Internet Explorer does not play nice with CSS, particularly when it comes to widths, borders and padding, as it has its own way of interpreting standards. Thankfully, because of its proprietary implementation of HTML, a feature exists which can allow us to include special style sheets just for IE: conditional comments. Because IE is the only browser to recognise these, you can use an externally referenced style sheet to override CSS attributes that all the other browsers recognise.
The code itself is very simple:
<!--[if IE]> <style media="all" type="text/css">@import url(ie.css);</style> <![endif]-->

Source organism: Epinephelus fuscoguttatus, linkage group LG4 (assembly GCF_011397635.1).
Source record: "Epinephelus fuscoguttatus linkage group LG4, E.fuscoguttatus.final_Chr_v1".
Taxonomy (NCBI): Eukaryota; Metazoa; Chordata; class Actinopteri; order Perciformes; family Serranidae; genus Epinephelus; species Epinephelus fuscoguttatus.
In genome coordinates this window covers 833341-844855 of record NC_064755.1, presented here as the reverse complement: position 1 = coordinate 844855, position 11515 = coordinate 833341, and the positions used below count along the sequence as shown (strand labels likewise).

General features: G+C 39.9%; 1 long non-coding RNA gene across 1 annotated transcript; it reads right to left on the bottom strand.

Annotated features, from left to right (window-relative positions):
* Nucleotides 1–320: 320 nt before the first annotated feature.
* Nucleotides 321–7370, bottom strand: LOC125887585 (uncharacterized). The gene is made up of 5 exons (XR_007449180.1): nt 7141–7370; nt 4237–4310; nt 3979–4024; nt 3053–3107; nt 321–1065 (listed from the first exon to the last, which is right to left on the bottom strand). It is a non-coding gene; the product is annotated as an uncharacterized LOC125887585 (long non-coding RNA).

Now, things get a little tricker when the various versions of IE interpret your web pages differently. Fear not, the comments can be used to distinguish between different versions of IE. The following table details how you can use them:
||Matches up exactly against one of the specific versions of IE, and ignores all others, even if they are capable of recognising conditional comments.|
||Matches any version of IE more recent than 6.|
||Matches any version of IE more recent than 6, including IE 6.|
||Matches any version of IE older than 6, such as 5.5 or 5.|
||Matches any version of IE older than 6, including IE 6.|
You may notice here that versions of IE previous to 5 do not feature in any of the examples above. This is because conditional comments were only introduced in IE 5. That is usually not a problem, as any users still browsing the web with IE 4 probably deserve to see the resultant mess!
Conditional comments can be used for content other than including external CSS, but to date I've not seen an occasion to do so, nor can I envisage such a one.